Something is in the air in the small Welsh village of Penmynydd, a memory which will not sleep despite a generation having passed since a toddler vanished without trace, the case never closed but untouched for years. In his mansion of dusty rooms and closed doors, wealthy landowner Ewan Dean frantically smashes every mirror before catching a glimpse of a reflection in a fragment left in the frame; moments later, he too is in the air, stepping off the roof to his death.

Hundreds of miles away in London, celebrated cellist Matilda Gray knows nothing of this as she juggles her obligations and expectations and haphazard social life as she prepares for a major concert with her musical partner Hal Fine prior to making arrangements for an extended stay in New York.

Matilda hasn’t yet told her mother, Janice, whom she knows will take the separation hard, but she is determined that this is something she wants to do alone, but nor will she ever have the chance.

Showing up at the stage door moments before the performance, Matilda is concerned about Janice’s distraught state of mind and follows her, the only witness to her mother’s unprecipitated suicide.

Unable to process what has happened, at her mother’s home Janice finds a shoebox of newspaper clippings and photographs relating to the disappearance of four year old Carys Howell in March 1994, deliberately left out, she believes, for her to find.

Unconvinced but wishing to help, Hal agrees to accompany Matilda to Penmynydd to find out why her mother wished her to know about the missing child of a family she had no apparent connection with.

Written by The Slap‘s Kris Mrksa and directed by Mahalia Belo, Matilda, the first of six hour long episodes of the BBC’s new supernatural tinged psychological thriller Requiem takes the audience from the busy streets of the capital, soundtracked by tortured cello arpeggios, to the supposedly tranquil contrast of the pastoral valleys where ethereal choirs sing, yet everywhere the walls whisper with the incessant voices of madness.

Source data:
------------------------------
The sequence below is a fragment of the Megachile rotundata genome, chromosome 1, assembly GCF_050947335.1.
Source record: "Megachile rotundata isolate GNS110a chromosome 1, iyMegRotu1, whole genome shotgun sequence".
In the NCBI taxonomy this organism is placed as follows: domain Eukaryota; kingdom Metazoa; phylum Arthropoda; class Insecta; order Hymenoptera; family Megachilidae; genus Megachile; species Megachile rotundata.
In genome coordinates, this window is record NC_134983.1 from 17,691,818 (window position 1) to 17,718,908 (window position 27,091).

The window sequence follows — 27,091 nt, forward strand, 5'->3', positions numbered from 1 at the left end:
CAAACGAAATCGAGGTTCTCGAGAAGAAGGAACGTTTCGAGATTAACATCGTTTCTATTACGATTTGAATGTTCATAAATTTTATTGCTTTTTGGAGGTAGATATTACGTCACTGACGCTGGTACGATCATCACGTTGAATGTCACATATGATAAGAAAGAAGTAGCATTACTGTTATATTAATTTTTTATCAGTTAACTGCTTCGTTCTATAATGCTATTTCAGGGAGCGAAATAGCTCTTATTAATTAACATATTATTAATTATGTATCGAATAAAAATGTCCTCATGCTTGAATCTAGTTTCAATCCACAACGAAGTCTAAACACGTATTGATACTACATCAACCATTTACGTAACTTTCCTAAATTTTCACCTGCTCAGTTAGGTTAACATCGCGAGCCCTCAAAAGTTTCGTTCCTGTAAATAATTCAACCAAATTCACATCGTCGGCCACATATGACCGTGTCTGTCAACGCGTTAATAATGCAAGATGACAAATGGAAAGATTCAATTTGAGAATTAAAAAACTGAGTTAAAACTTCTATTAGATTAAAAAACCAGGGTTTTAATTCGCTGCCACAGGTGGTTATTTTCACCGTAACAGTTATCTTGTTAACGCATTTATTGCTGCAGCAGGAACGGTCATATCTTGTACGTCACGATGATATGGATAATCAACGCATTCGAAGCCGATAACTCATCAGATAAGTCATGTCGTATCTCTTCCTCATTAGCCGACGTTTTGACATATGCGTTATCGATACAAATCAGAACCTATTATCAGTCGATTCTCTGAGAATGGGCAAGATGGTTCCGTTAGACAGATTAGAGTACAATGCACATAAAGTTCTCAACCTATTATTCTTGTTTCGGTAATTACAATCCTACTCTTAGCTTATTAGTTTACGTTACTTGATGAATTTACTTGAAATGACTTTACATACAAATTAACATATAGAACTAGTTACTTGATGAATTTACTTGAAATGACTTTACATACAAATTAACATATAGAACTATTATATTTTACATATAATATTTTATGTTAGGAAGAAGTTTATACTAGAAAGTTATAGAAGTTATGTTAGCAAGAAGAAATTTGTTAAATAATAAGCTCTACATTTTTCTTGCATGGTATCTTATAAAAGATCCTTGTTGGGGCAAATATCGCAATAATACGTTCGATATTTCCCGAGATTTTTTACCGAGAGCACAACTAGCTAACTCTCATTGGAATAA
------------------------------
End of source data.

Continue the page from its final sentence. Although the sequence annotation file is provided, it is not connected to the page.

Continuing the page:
As Matilda, Star Trek Beyond‘s Lydia Wilson gives a spikey performance, awkward with everyone around her except Hal and even lashing out at him when he she feels he is giving her insufficient support, her late breakfast coffee with Janice (The Thick of It‘s Joanna Scanlan) almost a meeting between two strangers.

As Hal, Game of Thrones‘ Joel Fry is so far given little to do other than act as chauffeur, piano accompanist, fall guy and sounding board for Matilda’s fugue, a friendzoned doormat whose deep reserves of sympathy are perhaps needed after Matilda’s interview with the investigating officer whose rush to the toxicology lab saw her skipping sensitivity training altogether.

With scant plot which could have been fitted into half the running time, every scene labouring a single obvious dramatic point and with fragments of nightmares repeating beneath an overwrought soundscape, the attempts at atmosphere are forced rather than organic, the ghosts of the past occupying a house built on tenuous foundations, Requiem is in need of an immediate overhaul if it is to gather interest in a competitive market.

Requiem launches on BBC One on Friday 2nd February will be available globally on Netflix



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